Additionally, those in the shipping industry will soon have to abide by the Ocean Shipping Reform Act of 2022 (OSRA), which McAllister predicts will “help shipping lines behave a little better.”
Battling Trucking Issues
On the other hand, the trucking business continues to see an uproar of challenges with no indication of letting up due to two new regulations going into effect by the California Air Resources Board (CARB), said Peter Schneider, president of TGS Logistics.
By the end of 2022, diesel-fueled trucks between the years of 2007-09 will no longer be able to legally access ports and covered intermodal facilities. Based on statistics from October 2022, nearly 20% of all loaded moves on the Port of Los Angeles and the Port of Long Beach were completed by 2007-09 rigs, so it can be expected that this new regulation will have a substantial impact going forward.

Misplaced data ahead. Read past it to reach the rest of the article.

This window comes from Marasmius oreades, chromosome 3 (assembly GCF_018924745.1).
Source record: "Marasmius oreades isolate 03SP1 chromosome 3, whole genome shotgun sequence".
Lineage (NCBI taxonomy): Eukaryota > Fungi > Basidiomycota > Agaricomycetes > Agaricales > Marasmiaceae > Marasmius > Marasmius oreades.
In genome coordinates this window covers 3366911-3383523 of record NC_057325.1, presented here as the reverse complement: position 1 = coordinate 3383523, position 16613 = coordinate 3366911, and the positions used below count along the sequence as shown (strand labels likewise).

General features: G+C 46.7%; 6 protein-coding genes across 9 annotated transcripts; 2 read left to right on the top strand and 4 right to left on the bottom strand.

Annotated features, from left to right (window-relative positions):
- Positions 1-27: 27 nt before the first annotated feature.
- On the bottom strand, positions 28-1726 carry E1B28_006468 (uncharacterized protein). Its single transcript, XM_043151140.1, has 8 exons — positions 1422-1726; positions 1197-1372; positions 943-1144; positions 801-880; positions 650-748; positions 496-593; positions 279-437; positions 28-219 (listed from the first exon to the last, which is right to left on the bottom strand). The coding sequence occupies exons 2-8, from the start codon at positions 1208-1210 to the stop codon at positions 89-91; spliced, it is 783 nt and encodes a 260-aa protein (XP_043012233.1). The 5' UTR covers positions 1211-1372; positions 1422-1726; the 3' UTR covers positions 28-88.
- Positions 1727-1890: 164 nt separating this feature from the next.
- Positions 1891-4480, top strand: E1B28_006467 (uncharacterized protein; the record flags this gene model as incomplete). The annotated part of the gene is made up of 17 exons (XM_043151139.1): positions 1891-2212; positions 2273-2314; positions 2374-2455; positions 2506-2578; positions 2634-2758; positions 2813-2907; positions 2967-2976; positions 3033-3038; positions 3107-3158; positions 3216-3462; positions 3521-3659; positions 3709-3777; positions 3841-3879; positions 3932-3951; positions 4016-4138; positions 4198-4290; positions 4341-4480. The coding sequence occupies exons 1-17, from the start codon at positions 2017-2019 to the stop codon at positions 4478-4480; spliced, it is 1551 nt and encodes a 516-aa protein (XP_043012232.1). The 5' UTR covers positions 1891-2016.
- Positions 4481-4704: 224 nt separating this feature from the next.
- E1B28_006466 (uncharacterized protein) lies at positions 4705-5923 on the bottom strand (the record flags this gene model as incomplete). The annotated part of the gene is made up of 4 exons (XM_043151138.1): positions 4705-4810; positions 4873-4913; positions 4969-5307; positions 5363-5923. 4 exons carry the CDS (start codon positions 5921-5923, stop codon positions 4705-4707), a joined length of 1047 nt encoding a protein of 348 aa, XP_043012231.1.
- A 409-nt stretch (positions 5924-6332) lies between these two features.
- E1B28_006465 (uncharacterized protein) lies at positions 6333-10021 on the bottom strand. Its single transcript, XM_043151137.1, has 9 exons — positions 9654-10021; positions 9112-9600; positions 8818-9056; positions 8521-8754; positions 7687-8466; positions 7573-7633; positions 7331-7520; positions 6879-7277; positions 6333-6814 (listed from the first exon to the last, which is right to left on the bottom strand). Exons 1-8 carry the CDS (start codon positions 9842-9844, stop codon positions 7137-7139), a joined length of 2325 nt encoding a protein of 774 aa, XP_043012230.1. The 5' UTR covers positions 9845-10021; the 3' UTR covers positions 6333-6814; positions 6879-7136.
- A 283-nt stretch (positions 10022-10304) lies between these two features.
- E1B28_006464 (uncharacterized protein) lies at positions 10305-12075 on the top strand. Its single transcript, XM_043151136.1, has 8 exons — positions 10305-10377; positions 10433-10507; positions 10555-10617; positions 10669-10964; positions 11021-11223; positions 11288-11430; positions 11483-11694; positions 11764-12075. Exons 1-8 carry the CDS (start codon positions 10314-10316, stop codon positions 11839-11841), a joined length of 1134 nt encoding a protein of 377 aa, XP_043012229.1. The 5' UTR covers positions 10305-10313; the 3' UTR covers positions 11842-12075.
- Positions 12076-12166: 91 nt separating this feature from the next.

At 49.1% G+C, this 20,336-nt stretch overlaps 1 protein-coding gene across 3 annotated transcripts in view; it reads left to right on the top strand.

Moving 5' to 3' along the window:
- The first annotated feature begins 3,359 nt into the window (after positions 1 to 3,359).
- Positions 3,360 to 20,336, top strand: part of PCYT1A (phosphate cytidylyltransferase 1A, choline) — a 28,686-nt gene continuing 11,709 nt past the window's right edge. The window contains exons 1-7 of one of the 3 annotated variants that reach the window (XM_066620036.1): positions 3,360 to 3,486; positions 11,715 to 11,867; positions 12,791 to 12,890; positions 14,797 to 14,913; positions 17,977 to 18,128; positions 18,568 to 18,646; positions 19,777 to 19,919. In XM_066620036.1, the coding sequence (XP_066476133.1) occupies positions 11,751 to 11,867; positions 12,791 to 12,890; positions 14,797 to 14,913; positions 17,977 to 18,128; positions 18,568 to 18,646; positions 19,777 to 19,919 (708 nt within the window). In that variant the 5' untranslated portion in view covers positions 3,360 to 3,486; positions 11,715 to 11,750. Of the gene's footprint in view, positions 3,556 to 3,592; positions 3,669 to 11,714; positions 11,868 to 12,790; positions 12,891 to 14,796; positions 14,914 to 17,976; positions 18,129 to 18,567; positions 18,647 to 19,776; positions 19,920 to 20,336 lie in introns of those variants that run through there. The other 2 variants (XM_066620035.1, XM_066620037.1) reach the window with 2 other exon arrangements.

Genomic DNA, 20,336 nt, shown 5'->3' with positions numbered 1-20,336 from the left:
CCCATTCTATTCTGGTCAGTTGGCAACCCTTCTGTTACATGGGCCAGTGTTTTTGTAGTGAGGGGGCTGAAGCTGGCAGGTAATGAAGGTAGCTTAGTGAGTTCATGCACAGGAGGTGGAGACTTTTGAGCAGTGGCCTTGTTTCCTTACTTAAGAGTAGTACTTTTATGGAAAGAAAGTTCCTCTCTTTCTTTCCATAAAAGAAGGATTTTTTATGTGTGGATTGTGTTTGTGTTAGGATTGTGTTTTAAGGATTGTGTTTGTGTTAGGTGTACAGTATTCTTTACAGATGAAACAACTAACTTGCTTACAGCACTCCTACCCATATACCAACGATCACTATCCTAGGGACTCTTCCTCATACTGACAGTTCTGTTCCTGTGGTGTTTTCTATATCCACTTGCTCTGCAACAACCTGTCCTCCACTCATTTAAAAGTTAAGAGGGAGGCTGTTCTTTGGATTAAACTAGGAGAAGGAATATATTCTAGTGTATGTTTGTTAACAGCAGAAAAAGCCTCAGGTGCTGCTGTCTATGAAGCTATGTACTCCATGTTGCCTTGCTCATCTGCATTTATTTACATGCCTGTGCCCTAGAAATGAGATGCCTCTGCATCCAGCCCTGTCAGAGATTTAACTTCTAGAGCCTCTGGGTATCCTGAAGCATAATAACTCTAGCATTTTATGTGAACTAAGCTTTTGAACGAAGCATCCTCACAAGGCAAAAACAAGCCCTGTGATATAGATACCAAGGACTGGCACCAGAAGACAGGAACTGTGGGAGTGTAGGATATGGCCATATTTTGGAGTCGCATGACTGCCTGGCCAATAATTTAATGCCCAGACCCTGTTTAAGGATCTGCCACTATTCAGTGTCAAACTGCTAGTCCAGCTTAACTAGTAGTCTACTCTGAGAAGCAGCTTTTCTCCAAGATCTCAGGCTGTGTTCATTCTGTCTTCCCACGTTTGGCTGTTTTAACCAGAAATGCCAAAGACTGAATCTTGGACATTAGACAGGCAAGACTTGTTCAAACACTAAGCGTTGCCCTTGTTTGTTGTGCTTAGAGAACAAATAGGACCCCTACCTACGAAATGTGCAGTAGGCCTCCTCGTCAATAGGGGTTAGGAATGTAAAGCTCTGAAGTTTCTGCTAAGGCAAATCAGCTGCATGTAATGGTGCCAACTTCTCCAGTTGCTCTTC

Come 2024, all first-time trucks entering the drayage truck registry (DTR) must be zero-emission. Because of limited inventory and infrastructure, this likely will result in a significant reduction in the capacity of the California trucking industry, ultimately affecting agriculture.
Another law adding new challenges is AB5, requiring trucking companies to comply with requirements pertaining to the hiring of independent contractors. While some growers may think this has no impact on their business, Schneider reiterated that growers need to ensure their trucking companies are compliant.
Fortunately, savings are coming to shippers and trucking companies because of OSRA per diem rates, which Schneider expects will help with the accountability and accuracy of orders ran through steam ship lines.
Navigating Through the Cargo Collapse
Bill Rooney, vice president of strategic development at Kuehne & Nagel, and a nearly 50-year veteran in the transportation industry, has never seen sea logistics look as bad as they have in the last two years.
From importers to exporters and everyone in between, the cargo collapse has had a lasting effect on multiple parties. The problem boils down to an influx of volume across all industries that subsequently exposed other preexisting issues.